Severe Weather 101
Flash floods represent different forecast and detection challenges because they are not always caused by meteorological phenomena. Flash floods result when favorable meteorologic and hydrologic conditions exist together. Although heavy rainfall is necessary, a given amount and duration of rainfall may or may not result in a flash flood, depending on the hydrologic characteristics of the watershed where it is raining. Variables include:
- knowing how much water runs off (as well as where it runs to)
- how strong the stream is flowing
- how wide an area is getting rain
- how hard and fast it is raining
- how long it has been raining in a particular drainage basin
- where the storm is located and how it fast or slow it is moving
- how porous the soil is and how much water it already holds
- the amount of vegetation covering the soil
- how much surface is paved
- whether there are storm drains or closely spaced buildings
- the general geography and slope of the land
Hydrologists—people who study the effects of water on the earth's surface and in the atmosphere—use gauges to measure the water levels in streams, rivers and lakes. They also measure the water content of snow using snow gauges. They take into account recent precipitation amounts (because soil moisture affects how much rain will soak in and how much will run off), and how much more precipitation meteorologists expect. The data are sent to a river forecast center where computers analyze the information to predict river and stream levels in their area. When local forecasters receive the data they compare it with charts for their area and issue a flood warning if necessary.
What we do: Coastal and Inland Flooding Observation and Warning (CI-FLOW) is a collaborative prototype real-time system that predicts total water level in North Carolina. CI-FLOW captures the complex interaction between rainfall, river flows, waves, tides, and storm surge, and how they will impact ocean and water levels. CI-FLOW is being tested in real-time when coastal storms approach North Carolina. NOAA NWS forecasters have access to CI-FLOW during these events to provide feedback on how well the CI-FLOW system estimates total water level. NSSL, with support from the NOAA National Sea Grant leads the unique interdisciplinary team of federal, state, university and private partners.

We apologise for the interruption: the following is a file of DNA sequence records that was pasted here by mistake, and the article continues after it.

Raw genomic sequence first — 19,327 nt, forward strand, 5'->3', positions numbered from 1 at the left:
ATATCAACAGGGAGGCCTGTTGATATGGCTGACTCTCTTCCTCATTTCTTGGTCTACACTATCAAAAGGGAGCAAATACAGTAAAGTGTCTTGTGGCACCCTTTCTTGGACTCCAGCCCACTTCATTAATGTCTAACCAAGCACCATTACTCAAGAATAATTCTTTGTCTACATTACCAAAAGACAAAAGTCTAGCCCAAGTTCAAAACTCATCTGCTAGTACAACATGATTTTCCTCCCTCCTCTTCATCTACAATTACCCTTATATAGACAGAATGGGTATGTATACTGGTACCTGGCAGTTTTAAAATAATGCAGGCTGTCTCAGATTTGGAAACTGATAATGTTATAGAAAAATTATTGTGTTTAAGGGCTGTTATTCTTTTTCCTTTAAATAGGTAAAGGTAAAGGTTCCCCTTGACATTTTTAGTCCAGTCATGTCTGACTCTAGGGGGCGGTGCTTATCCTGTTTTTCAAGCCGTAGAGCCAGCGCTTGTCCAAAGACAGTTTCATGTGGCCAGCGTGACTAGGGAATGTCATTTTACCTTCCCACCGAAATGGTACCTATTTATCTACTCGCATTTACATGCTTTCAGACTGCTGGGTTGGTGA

Forecasters can usually tell in advance when conditions are right for flash floods to occur, but there is often little lead-time for an actual warning. (By contrast, flooding on large rivers can sometimes be predicted days ahead). Scientists are working to understand the types of storms that have high precipitation rates and long duration, and to determine what factors can be used in forecast models and in forecast operations to help forecast floods.
What we do: NSSL developed and implemented the real-time Multi-Radar Multi-Sensor system in 2004, integrating data from multiple radar networks, surface and upper air observations, lightning detection systems, satellite and numerical weather prediction models. The data is used to estimate and forecast precipitation locations, amounts, and types.
MRMS was transitioned into operations at the National Center for Environmental Prediction in 2014 and provided severe weather and precipitation products for improved decision-making capability within NOAA. The operational MRMS QPE products have high resolution and rapid updating capabilities. The products are also used for verification of satellite rain products and for verification of quantitative rain forecasts from numerical weather prediction models. MRMS serves as a powerful tool for the creation and evaluation of new techniques, strategies and applications to better QPE. As new concepts are developed, they can be tested by easily plugged in and out of MRMS. This process facilitates a rapid science-to-operations transition of new MRMS applications and products for flood and flash flood predictions and water resources management.
The Flooded Locations And Simulated Hydrographs project (FLASH) was launched in early 2012 to improve the accuracy and timing of flash flood warnings. FLASH introduces a new paradigm in flash flood prediction, using MRMS and producing flash flood forecasts with products generated as frequently as every 2 minutes. The primary goal of FLASH is to improve accuracy, timing, specificity, and severity levels of flash flood warnings in the U.S., thus saving lives and protecting infrastructure. The FLASH team is comprised of researchers and students who use an interdisciplinary and collaborative approach to achieve the goal. The FLASH system was transitioned to the National Weather Service in November 2016.
In order to evaluate the forecasting tools, scientists need observations of flash flooding. We've assembled flash flood observations from USGS automated discharge measurements, trained spotter reports from the NWS, and from NSSL's Severe Hazards Analysis and Verification Experiment (SHAVE). This database is available for community research purposes.
During the NOAA Hazardous Weather Testbed spring experiment NSSL researchers, in conjunction with partners and colleagues from research, operations and academia, investigate ways to increase flash flood lead times using ensemble stormscale Numerical Weather Prediction products.